Heather R. McCoy was displeased with what was happening in court Tuesday. Judge Karl Hanson could see it on her face.
When Hanson said things the Beloit woman didn’t like, she shook her head or extended the fingers of both hands in apparent frustration and glanced to her left at her husband and co-defendant, Lakeidric J. McCoy.
Heather, 42, and Lakeidric, 40, of 1629 Dewey Ave., Beloit, each pleaded guilty at an earlier hearing to one count of child neglect causing bodily harm, a felony, and five misdemeanor counts of child neglect.
As part of a plea agreement, the McCoys got a chance to have the felonies dismissed if they can successfully complete probation. If not, they would be found guilty and sentenced on the felonies, which could include a prison sentence.
Tuesday’s hearing determined how long they would spend on probation. Hanson rejected defense attorneys’ arguments for 18 months and agreed with prosecutor Scott Dirks, who called for three years.
But Hanson said Heather’s behavior since the previous hearing—rolling her eyes whenever she disagreed with what he said—deserved jail time.
Hanson said Heather’s actions led him to believe she did not appreciate the risk into which she had placed her and others’ children.
Hanson said Heather had tried to “explain away” the facts of the case in her statement to the court and said he fears she was refusing to take responsibility.
So Hanson ordered her to spend 60 days in jail, although he allowed the sheriff to decide whether she could serve that time at home on a monitoring bracelet, and he gave her 60 days to get her affairs in order before she begins her jail time.
“Ma’am, I don’t take this lightly. I don’t take pleasure in doing this,” Hanson said. “I, unfortunately, base this on what I’ve seen here in the courtroom today, that this is necessary for you to understand that what you’ve done is wrong, and the community demands you do better in the future.”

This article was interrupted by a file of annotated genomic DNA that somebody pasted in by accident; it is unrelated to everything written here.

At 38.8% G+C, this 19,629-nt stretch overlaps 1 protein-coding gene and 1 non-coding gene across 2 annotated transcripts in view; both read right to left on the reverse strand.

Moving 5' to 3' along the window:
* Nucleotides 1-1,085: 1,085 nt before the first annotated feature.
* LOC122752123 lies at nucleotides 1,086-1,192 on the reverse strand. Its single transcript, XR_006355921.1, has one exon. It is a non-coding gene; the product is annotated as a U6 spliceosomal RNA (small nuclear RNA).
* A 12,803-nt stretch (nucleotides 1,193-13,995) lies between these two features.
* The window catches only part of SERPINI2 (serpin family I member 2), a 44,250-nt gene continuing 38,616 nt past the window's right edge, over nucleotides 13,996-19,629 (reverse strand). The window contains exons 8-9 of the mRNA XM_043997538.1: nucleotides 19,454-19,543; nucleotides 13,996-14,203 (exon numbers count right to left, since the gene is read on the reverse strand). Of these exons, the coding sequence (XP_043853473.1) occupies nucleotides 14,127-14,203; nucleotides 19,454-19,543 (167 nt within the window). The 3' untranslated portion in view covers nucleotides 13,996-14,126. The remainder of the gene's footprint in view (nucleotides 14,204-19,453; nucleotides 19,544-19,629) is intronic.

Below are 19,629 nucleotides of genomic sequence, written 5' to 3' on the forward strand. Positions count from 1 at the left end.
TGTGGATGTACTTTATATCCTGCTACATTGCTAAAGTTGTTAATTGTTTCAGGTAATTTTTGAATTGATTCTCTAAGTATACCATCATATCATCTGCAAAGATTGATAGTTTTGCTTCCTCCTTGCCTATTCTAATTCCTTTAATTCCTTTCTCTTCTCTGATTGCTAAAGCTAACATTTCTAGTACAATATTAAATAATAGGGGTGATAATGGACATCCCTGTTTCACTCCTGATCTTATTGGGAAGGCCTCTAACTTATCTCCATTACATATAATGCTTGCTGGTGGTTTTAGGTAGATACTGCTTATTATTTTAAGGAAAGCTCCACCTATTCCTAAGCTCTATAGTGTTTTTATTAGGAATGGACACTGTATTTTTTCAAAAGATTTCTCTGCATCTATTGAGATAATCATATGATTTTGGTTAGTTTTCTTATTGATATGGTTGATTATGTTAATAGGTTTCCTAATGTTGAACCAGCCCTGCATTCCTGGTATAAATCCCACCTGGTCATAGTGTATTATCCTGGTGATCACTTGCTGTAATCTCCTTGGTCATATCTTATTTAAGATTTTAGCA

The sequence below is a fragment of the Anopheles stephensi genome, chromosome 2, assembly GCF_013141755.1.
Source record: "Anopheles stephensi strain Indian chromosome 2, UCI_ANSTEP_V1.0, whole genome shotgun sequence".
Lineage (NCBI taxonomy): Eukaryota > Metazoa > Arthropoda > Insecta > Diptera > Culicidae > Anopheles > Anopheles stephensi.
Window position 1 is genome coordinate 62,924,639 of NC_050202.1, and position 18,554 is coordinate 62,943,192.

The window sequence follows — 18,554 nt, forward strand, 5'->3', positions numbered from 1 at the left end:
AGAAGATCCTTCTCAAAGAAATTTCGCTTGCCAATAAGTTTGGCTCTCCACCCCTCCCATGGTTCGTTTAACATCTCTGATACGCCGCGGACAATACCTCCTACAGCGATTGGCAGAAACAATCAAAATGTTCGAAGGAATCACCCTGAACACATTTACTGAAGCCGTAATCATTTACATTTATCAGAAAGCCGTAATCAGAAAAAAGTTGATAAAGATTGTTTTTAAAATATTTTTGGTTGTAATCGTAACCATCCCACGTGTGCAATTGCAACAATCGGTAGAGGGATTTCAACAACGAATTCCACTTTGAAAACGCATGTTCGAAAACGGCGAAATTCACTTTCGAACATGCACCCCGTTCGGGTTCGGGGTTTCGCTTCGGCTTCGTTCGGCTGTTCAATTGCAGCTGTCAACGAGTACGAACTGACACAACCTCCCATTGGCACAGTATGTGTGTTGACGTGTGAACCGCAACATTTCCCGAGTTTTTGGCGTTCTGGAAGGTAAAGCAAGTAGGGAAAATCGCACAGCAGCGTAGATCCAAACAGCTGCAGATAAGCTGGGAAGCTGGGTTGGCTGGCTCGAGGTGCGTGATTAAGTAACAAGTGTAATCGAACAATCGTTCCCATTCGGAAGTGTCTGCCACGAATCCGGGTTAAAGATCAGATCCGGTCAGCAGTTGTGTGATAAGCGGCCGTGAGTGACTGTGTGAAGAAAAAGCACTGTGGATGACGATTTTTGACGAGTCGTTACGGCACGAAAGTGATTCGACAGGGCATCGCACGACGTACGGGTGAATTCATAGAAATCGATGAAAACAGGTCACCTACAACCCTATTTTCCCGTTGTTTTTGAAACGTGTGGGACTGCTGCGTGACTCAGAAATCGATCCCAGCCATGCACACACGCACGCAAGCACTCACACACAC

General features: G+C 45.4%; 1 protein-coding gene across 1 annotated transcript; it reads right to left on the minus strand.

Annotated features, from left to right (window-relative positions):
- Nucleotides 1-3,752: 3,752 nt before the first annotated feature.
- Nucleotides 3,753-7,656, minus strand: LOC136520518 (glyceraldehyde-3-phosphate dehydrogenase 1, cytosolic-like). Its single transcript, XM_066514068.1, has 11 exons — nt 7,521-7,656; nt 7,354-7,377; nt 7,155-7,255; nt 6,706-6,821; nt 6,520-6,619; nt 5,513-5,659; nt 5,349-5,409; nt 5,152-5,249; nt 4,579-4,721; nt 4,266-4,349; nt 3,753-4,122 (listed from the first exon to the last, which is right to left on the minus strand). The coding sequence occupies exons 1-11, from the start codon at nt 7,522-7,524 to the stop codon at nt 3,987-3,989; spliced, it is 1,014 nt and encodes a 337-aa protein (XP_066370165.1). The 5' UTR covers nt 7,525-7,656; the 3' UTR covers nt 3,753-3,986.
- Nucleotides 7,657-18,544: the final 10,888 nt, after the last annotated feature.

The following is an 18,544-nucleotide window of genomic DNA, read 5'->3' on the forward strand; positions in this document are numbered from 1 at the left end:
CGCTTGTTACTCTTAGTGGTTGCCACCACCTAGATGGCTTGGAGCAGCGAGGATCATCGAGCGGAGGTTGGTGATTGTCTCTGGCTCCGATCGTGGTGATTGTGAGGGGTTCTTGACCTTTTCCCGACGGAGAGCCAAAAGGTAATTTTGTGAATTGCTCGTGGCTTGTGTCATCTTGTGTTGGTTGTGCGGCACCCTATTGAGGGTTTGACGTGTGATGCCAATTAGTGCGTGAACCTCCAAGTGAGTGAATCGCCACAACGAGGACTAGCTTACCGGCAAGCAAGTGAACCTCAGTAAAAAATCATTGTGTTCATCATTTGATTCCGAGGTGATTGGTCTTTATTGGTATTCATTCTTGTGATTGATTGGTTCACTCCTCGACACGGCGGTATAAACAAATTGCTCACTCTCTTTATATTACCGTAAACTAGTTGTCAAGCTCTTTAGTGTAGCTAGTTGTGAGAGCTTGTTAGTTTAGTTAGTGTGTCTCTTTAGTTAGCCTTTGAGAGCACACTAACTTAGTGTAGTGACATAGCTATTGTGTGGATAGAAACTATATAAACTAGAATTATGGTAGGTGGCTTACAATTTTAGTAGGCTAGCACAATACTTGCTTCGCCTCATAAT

Hanson said the McCoys’ neglect of their six children and two others they were caring for shocked the community.
One child, almost 1 year old, apparently had spent his life in a playpen and had consumed only formula, never learning how to chew, Hanson said.
The criminal complaint describes garbage bags and rat feces on the kitchen table. The place smelled of mold, garbage, their five dogs and dirty diapers, officials reported after entering the house in March 2018.
One of the children told officials he hadn’t had breakfast or lunch that day and said marks on his neck were from another child choking him. A woman who had known the boy said she didn’t recognize him that day because he had become so thin.
Another child had been bitten and beaten with a belt by other children.
Two children taken to foster care were up vomiting that night because their stomachs were not used to so much food. One was found at the refrigerator at night trying to hide food in his pajamas so he would have something to eat the next day, according to the complaint.
No toothbrushes were found in the house.
Dirks said Heather had no previous criminal record, and Lakeidric’s was “minimal” and “dated.”
But there is no excuse for the “appalling” conditions that no child should have to grow up in, Dirks said.
Heather’s attorney, Michael Murphy, said the couple’s poverty and the fact that they were moving led to the conditions in the house, and he said they had changed their ways.
Lakeidric’s attorney, Josh Klaff, suggested the McCoys were “overwhelmed” when they took on the task of raising two additional children whose mother was in a drug treatment program, and the McCoys likely suffered from depression.
Hanson said he understood the McCoys were poor, but he told them, “Your being overwhelmed is no excuse for neglect.”
Hanson, noting the 12 bottles of liquor found on a kitchen counter of the home—although Heather said they were making lamps from the bottles—ordered she and Lakeidric must maintain absolute sobriety during probation.
Unlike Heather, Lakeidric stayed calm through the hearing.
Hanson also noted letters of support from volunteers who had helped and monitored the McCoys over the past year as they had their children returned to them and changed their ways.
Hanson noted the couple are now running an acceptable household and said the community needs to see three more years of such behavior as they are supervised by the state Department of Corrections.